2024-06-03 Symlinks to directories

It’s been a long time since I knew that symlinks to directories are tricky. Recently I decided to look into it more closely and learn once and for all what is going on with them.

Here is what I learned. Assume the directory structure created by the following commands.

mkdir -p /tmp/a/b
mkdir /tmp/z
ln -s /tmp/a/b /tmp/z/y

And let’s move to the symlinked directory.

cd /tmp/z/y

Now a few interesting things happen. If you type cd ../ and press tab, the directory name y will be autocompleted. However, if you type ls .., you will see the directory b – no trace of y.

What is going on???

Well, let’s start with the easy part. The /tmp/z/y directory is really /tmp/a/b, so .. in it points in reality to /tmp/a. That’s why ls .. showed the contents of /tmp/a.

But the shell thinks that you are in /tmp/z/y – for example, if your shell prompt is set up to show the current directory (which it is by default on most systems), it doesn’t show /tmp/a/b but /tmp/z/y. This means that if you type cd .. and press enter, it will strip one component from /tmp/z/y and land you in /tmp/z. A similar thing happens if you press tab instead – it will suggest autocompletions from /tmp/z.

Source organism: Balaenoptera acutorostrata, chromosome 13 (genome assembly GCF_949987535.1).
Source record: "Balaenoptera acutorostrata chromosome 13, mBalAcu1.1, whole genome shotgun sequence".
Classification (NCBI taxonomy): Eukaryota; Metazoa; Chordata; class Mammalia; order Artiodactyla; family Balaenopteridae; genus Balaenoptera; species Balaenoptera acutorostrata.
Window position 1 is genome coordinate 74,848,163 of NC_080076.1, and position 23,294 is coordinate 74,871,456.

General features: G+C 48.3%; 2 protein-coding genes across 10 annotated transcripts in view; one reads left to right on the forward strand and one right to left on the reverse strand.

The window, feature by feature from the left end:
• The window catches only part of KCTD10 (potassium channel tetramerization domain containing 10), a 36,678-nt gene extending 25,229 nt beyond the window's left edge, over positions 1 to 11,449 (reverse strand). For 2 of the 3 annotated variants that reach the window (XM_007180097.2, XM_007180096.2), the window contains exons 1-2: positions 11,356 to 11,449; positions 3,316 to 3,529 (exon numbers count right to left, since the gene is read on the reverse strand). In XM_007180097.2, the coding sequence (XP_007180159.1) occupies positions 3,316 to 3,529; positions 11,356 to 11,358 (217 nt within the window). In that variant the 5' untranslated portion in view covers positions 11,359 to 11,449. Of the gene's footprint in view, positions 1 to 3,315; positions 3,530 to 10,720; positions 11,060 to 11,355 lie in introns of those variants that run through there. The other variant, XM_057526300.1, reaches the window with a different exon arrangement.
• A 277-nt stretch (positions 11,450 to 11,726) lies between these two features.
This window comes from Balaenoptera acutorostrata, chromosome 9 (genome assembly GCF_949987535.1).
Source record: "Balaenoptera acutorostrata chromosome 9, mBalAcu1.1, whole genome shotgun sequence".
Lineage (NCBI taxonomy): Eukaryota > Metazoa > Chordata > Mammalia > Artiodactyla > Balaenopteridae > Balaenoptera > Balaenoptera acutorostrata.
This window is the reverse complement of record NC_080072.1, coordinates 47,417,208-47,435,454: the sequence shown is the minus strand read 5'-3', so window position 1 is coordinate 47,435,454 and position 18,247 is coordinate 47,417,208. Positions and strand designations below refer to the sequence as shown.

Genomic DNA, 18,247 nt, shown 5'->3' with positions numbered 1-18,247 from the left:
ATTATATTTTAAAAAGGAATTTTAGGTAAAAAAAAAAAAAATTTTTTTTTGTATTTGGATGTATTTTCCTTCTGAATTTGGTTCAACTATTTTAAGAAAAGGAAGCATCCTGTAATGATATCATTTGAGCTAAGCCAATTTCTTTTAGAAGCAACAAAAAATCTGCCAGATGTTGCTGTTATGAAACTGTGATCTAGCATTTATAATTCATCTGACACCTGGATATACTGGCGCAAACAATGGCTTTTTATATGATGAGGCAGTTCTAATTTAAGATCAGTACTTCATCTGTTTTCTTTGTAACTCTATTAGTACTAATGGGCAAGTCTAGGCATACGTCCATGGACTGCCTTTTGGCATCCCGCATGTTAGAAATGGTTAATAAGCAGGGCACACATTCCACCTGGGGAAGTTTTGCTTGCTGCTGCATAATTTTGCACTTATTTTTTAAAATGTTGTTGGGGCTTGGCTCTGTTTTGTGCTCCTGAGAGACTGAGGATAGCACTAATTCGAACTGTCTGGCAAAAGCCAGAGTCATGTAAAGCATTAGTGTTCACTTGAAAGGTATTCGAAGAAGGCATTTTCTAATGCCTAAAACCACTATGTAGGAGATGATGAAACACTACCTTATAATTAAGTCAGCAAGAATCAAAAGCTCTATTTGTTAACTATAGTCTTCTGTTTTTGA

This is not the whole story, though. bash man page mentions a -P option to cd, which causes it to resolve symlinks before processing .. entries. Thus, when in /tmp/z/y, cd -P .. will go to /tmp/a. However, the same man page mentions also -L, which “forces symbolic links to be followed by resolving the link after processing instances of ..~”. Does that mean that ~-L is the default behavior? That is left a bit vague. Happily, man pages are not everything – there is also the info manual, which does say explicitly that -L is the default.

The takeaway from all of it is probably that it’s better to avoid symlinking directories, and if (for some reason) you must do that, I’d strongly consider writing some scripts or shell aliases to work with them so that you’ll never need to manually enter or leave them.

That’s it for today!

CategoryEnglish, CategoryBlog